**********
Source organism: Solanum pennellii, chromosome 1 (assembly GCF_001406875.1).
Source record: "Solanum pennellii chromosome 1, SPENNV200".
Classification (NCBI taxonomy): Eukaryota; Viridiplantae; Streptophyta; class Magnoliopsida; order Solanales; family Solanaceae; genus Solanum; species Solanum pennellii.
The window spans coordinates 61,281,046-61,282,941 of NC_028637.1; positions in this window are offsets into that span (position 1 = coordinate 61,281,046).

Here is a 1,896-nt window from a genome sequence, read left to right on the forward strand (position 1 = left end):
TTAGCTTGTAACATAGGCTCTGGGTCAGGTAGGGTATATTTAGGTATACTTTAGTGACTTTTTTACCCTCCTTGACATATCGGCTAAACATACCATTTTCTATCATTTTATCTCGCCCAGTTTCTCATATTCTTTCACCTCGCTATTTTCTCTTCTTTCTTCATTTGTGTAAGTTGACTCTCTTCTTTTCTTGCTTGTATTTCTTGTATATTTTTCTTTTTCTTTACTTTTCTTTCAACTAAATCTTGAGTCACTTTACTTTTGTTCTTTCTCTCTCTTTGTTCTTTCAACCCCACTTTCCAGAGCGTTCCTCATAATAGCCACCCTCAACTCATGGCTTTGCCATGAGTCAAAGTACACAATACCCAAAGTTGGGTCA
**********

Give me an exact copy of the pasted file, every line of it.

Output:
Source organism: Solanum pennellii, chromosome 1 (assembly GCF_001406875.1).
Source record: "Solanum pennellii chromosome 1, SPENNV200".
Classification (NCBI taxonomy): Eukaryota; Viridiplantae; Streptophyta; class Magnoliopsida; order Solanales; family Solanaceae; genus Solanum; species Solanum pennellii.
The window spans coordinates 61,281,046-61,282,941 of NC_028637.1; positions in this window are offsets into that span (position 1 = coordinate 61,281,046).

Here is a 1,896-nt window from a genome sequence, read left to right on the forward strand (position 1 = left end):
TTAGCTTGTAACATAGGCTCTGGGTCAGGTAGGGTATATTTAGGTATACTTTAGTGACTTTTTTACCCTCCTTGACATATCGGCTAAACATACCATTTTCTATCATTTTATCTCGCCCAGTTTCTCATATTCTTTCACCTCGCTATTTTCTCTTCTTTCTTCATTTGTGTAAGTTGACTCTCTTCTTTTCTTGCTTGTATTTCTTGTATATTTTTCTTTTTCTTTACTTTTCTTTCAACTAAATCTTGAGTCACTTTACTTTTGTTCTTTCTCTCTCTTTGTTCTTTCAACCCCACTTTCCAGAGCGTTCCTCATAATAGCCACCCTCAACTCATGGCTTTGCCATGAGTCAAAGTACACAATACCCAAAGTTGGGTCA